Other cases with biological mothers trying to deny parental rights to non-biological mothers have reached the appellate or state supreme court levels in the past few years in states including Arizona, Arkansas, California, Florida, Indiana, Kentucky, Louisiana, Minnesota, Missouri, Montana, New Mexico, New York, Ohio, Oregon, Texas, Utah and Wisconsin — again with mixed results.

In several of these cases, notably Miller v. Jenkins, attorneys from conservative legal organizations such as Liberty Counsel and the Alliance Defense Fund have represented the biological mothers.

“They are making an industry of it,” Bonauto noted of the groups. But many individual, private attorneys, including ones in the LGBT community, are also representing biological mothers against non-biological mothers in such cases.

GLAD will soon be launching an online pledge where attorneys can promise not to take these cases and to endorse the revised standards. Parents, too, can pledge to uphold them.

New Jersey attorney William Singer, a member of the Family Law Advisory Council, said he hopes attorneys will discuss the standards with parents, not just at the time of breakups, but also at the time of family creation, “to try and impress upon both parents why it’s so important to maintain continuity of relationships for their children.”

The standards are available via GLAD’s Web site, GLAD.org.

© 2011 by Keen News Service. All rights reserved.

This article appeared in the Dallas Voice print edition September 16, 2011.

—  Kevin Thomas

FAMILY LIFE: The adoption options

Sonyia Hartwell

For same-sex couples who want a family, CPS may be a more affordable route than private agency placements

DAVID TAFFET | Staff Writer
taffet@dallasvoice.com

Adoption has become a common option for gay and lesbian couples that want to have a family. But there’s a lot to know before becoming an adoptive parent.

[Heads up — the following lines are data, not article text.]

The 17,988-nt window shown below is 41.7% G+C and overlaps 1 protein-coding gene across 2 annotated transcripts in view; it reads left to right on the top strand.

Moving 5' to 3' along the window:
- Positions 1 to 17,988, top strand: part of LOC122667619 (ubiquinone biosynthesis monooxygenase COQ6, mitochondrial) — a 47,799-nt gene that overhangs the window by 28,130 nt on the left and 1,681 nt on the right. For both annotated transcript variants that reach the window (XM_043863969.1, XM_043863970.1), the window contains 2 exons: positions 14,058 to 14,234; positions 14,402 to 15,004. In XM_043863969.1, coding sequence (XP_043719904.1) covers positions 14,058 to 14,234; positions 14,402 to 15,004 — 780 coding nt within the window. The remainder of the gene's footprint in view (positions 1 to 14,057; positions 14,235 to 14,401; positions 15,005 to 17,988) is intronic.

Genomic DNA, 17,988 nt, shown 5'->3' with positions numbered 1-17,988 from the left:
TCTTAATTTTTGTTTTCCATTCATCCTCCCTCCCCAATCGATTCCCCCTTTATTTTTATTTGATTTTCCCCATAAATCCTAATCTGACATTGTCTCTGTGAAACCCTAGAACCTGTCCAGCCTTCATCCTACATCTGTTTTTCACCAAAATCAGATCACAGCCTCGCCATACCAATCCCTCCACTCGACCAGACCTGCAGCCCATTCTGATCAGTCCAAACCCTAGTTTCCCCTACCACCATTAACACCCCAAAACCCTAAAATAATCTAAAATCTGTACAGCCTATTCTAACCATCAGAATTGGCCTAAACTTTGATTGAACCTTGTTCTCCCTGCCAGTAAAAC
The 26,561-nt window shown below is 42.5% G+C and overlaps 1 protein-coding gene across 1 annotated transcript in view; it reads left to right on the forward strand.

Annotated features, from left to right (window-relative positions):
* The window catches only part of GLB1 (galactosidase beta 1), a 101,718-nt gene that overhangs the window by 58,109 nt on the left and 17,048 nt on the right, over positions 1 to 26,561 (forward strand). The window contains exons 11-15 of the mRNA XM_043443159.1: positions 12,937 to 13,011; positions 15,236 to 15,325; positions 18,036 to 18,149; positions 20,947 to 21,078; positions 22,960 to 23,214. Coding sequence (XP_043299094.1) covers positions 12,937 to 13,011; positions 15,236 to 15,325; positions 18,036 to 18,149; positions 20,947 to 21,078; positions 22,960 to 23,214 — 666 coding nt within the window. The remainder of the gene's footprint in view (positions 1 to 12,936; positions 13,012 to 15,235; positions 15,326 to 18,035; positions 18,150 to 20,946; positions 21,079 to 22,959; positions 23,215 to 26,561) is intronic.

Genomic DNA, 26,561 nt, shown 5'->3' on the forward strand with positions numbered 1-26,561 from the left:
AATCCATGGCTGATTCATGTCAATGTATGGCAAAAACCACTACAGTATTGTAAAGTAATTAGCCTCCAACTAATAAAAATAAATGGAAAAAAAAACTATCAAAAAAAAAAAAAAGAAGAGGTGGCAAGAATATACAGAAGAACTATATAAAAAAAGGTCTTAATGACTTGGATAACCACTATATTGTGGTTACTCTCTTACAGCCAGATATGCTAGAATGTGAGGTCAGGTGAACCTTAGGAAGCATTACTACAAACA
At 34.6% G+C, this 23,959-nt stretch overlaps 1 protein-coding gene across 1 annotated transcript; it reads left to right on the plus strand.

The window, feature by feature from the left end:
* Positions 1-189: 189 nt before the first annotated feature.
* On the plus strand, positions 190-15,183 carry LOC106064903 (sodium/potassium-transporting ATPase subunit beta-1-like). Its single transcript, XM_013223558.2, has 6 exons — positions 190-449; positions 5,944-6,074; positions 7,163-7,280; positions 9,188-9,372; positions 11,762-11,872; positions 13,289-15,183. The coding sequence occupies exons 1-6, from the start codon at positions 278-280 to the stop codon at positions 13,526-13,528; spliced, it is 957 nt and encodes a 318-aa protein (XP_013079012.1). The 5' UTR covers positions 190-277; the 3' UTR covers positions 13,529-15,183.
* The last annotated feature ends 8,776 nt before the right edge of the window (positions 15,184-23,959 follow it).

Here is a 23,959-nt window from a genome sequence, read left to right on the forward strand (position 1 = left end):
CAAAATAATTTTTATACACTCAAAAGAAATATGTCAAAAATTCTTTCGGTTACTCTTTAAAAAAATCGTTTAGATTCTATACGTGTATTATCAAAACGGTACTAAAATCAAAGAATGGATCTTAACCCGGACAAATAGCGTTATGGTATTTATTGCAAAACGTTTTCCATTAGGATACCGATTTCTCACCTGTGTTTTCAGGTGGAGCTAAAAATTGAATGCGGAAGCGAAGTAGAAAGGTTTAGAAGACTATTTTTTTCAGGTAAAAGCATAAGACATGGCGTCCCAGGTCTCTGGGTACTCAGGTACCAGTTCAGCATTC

“In Texas, unmarried couples cannot adopt as a couple,” said Leslie Clay, chief development officer at Hope Cottage, the oldest non-sectarian adoption center in Dallas. But that applies equally to straight and gay couples.

Many couples have opted to go outside of Texas, especially when they are using a surrogate and they want the second parent to adopt and be added to the birth certificate.

But Texas does have laws that are favorable to the adoptive parents.

Texas law is silent on the issue of second-parent adoptions by same-sex couples, according to Jenny L. Womack, an adoption attorney in private practice.

“The only place Texas gets into it is on the birth certificate,” she said.

Texas only allows one man and one woman to appear on the birth certificate. An adopted child’s name, however, may reflect both parents’, and will normally be granted during the original single-parent adoption.

Traditionally, Dallas couples have traveled to San Antonio to get their second-parent adoption completed. Bexar County will allow an attorney to direct a case into a particular court and attorneys know exactly which judges will approve a second-parent adoption by same-sex parents.

But Womack said she has had luck recently in Dallas.

“When we had the Democratic sweep, it brought judges in who will do a second-parent adoption,” she said.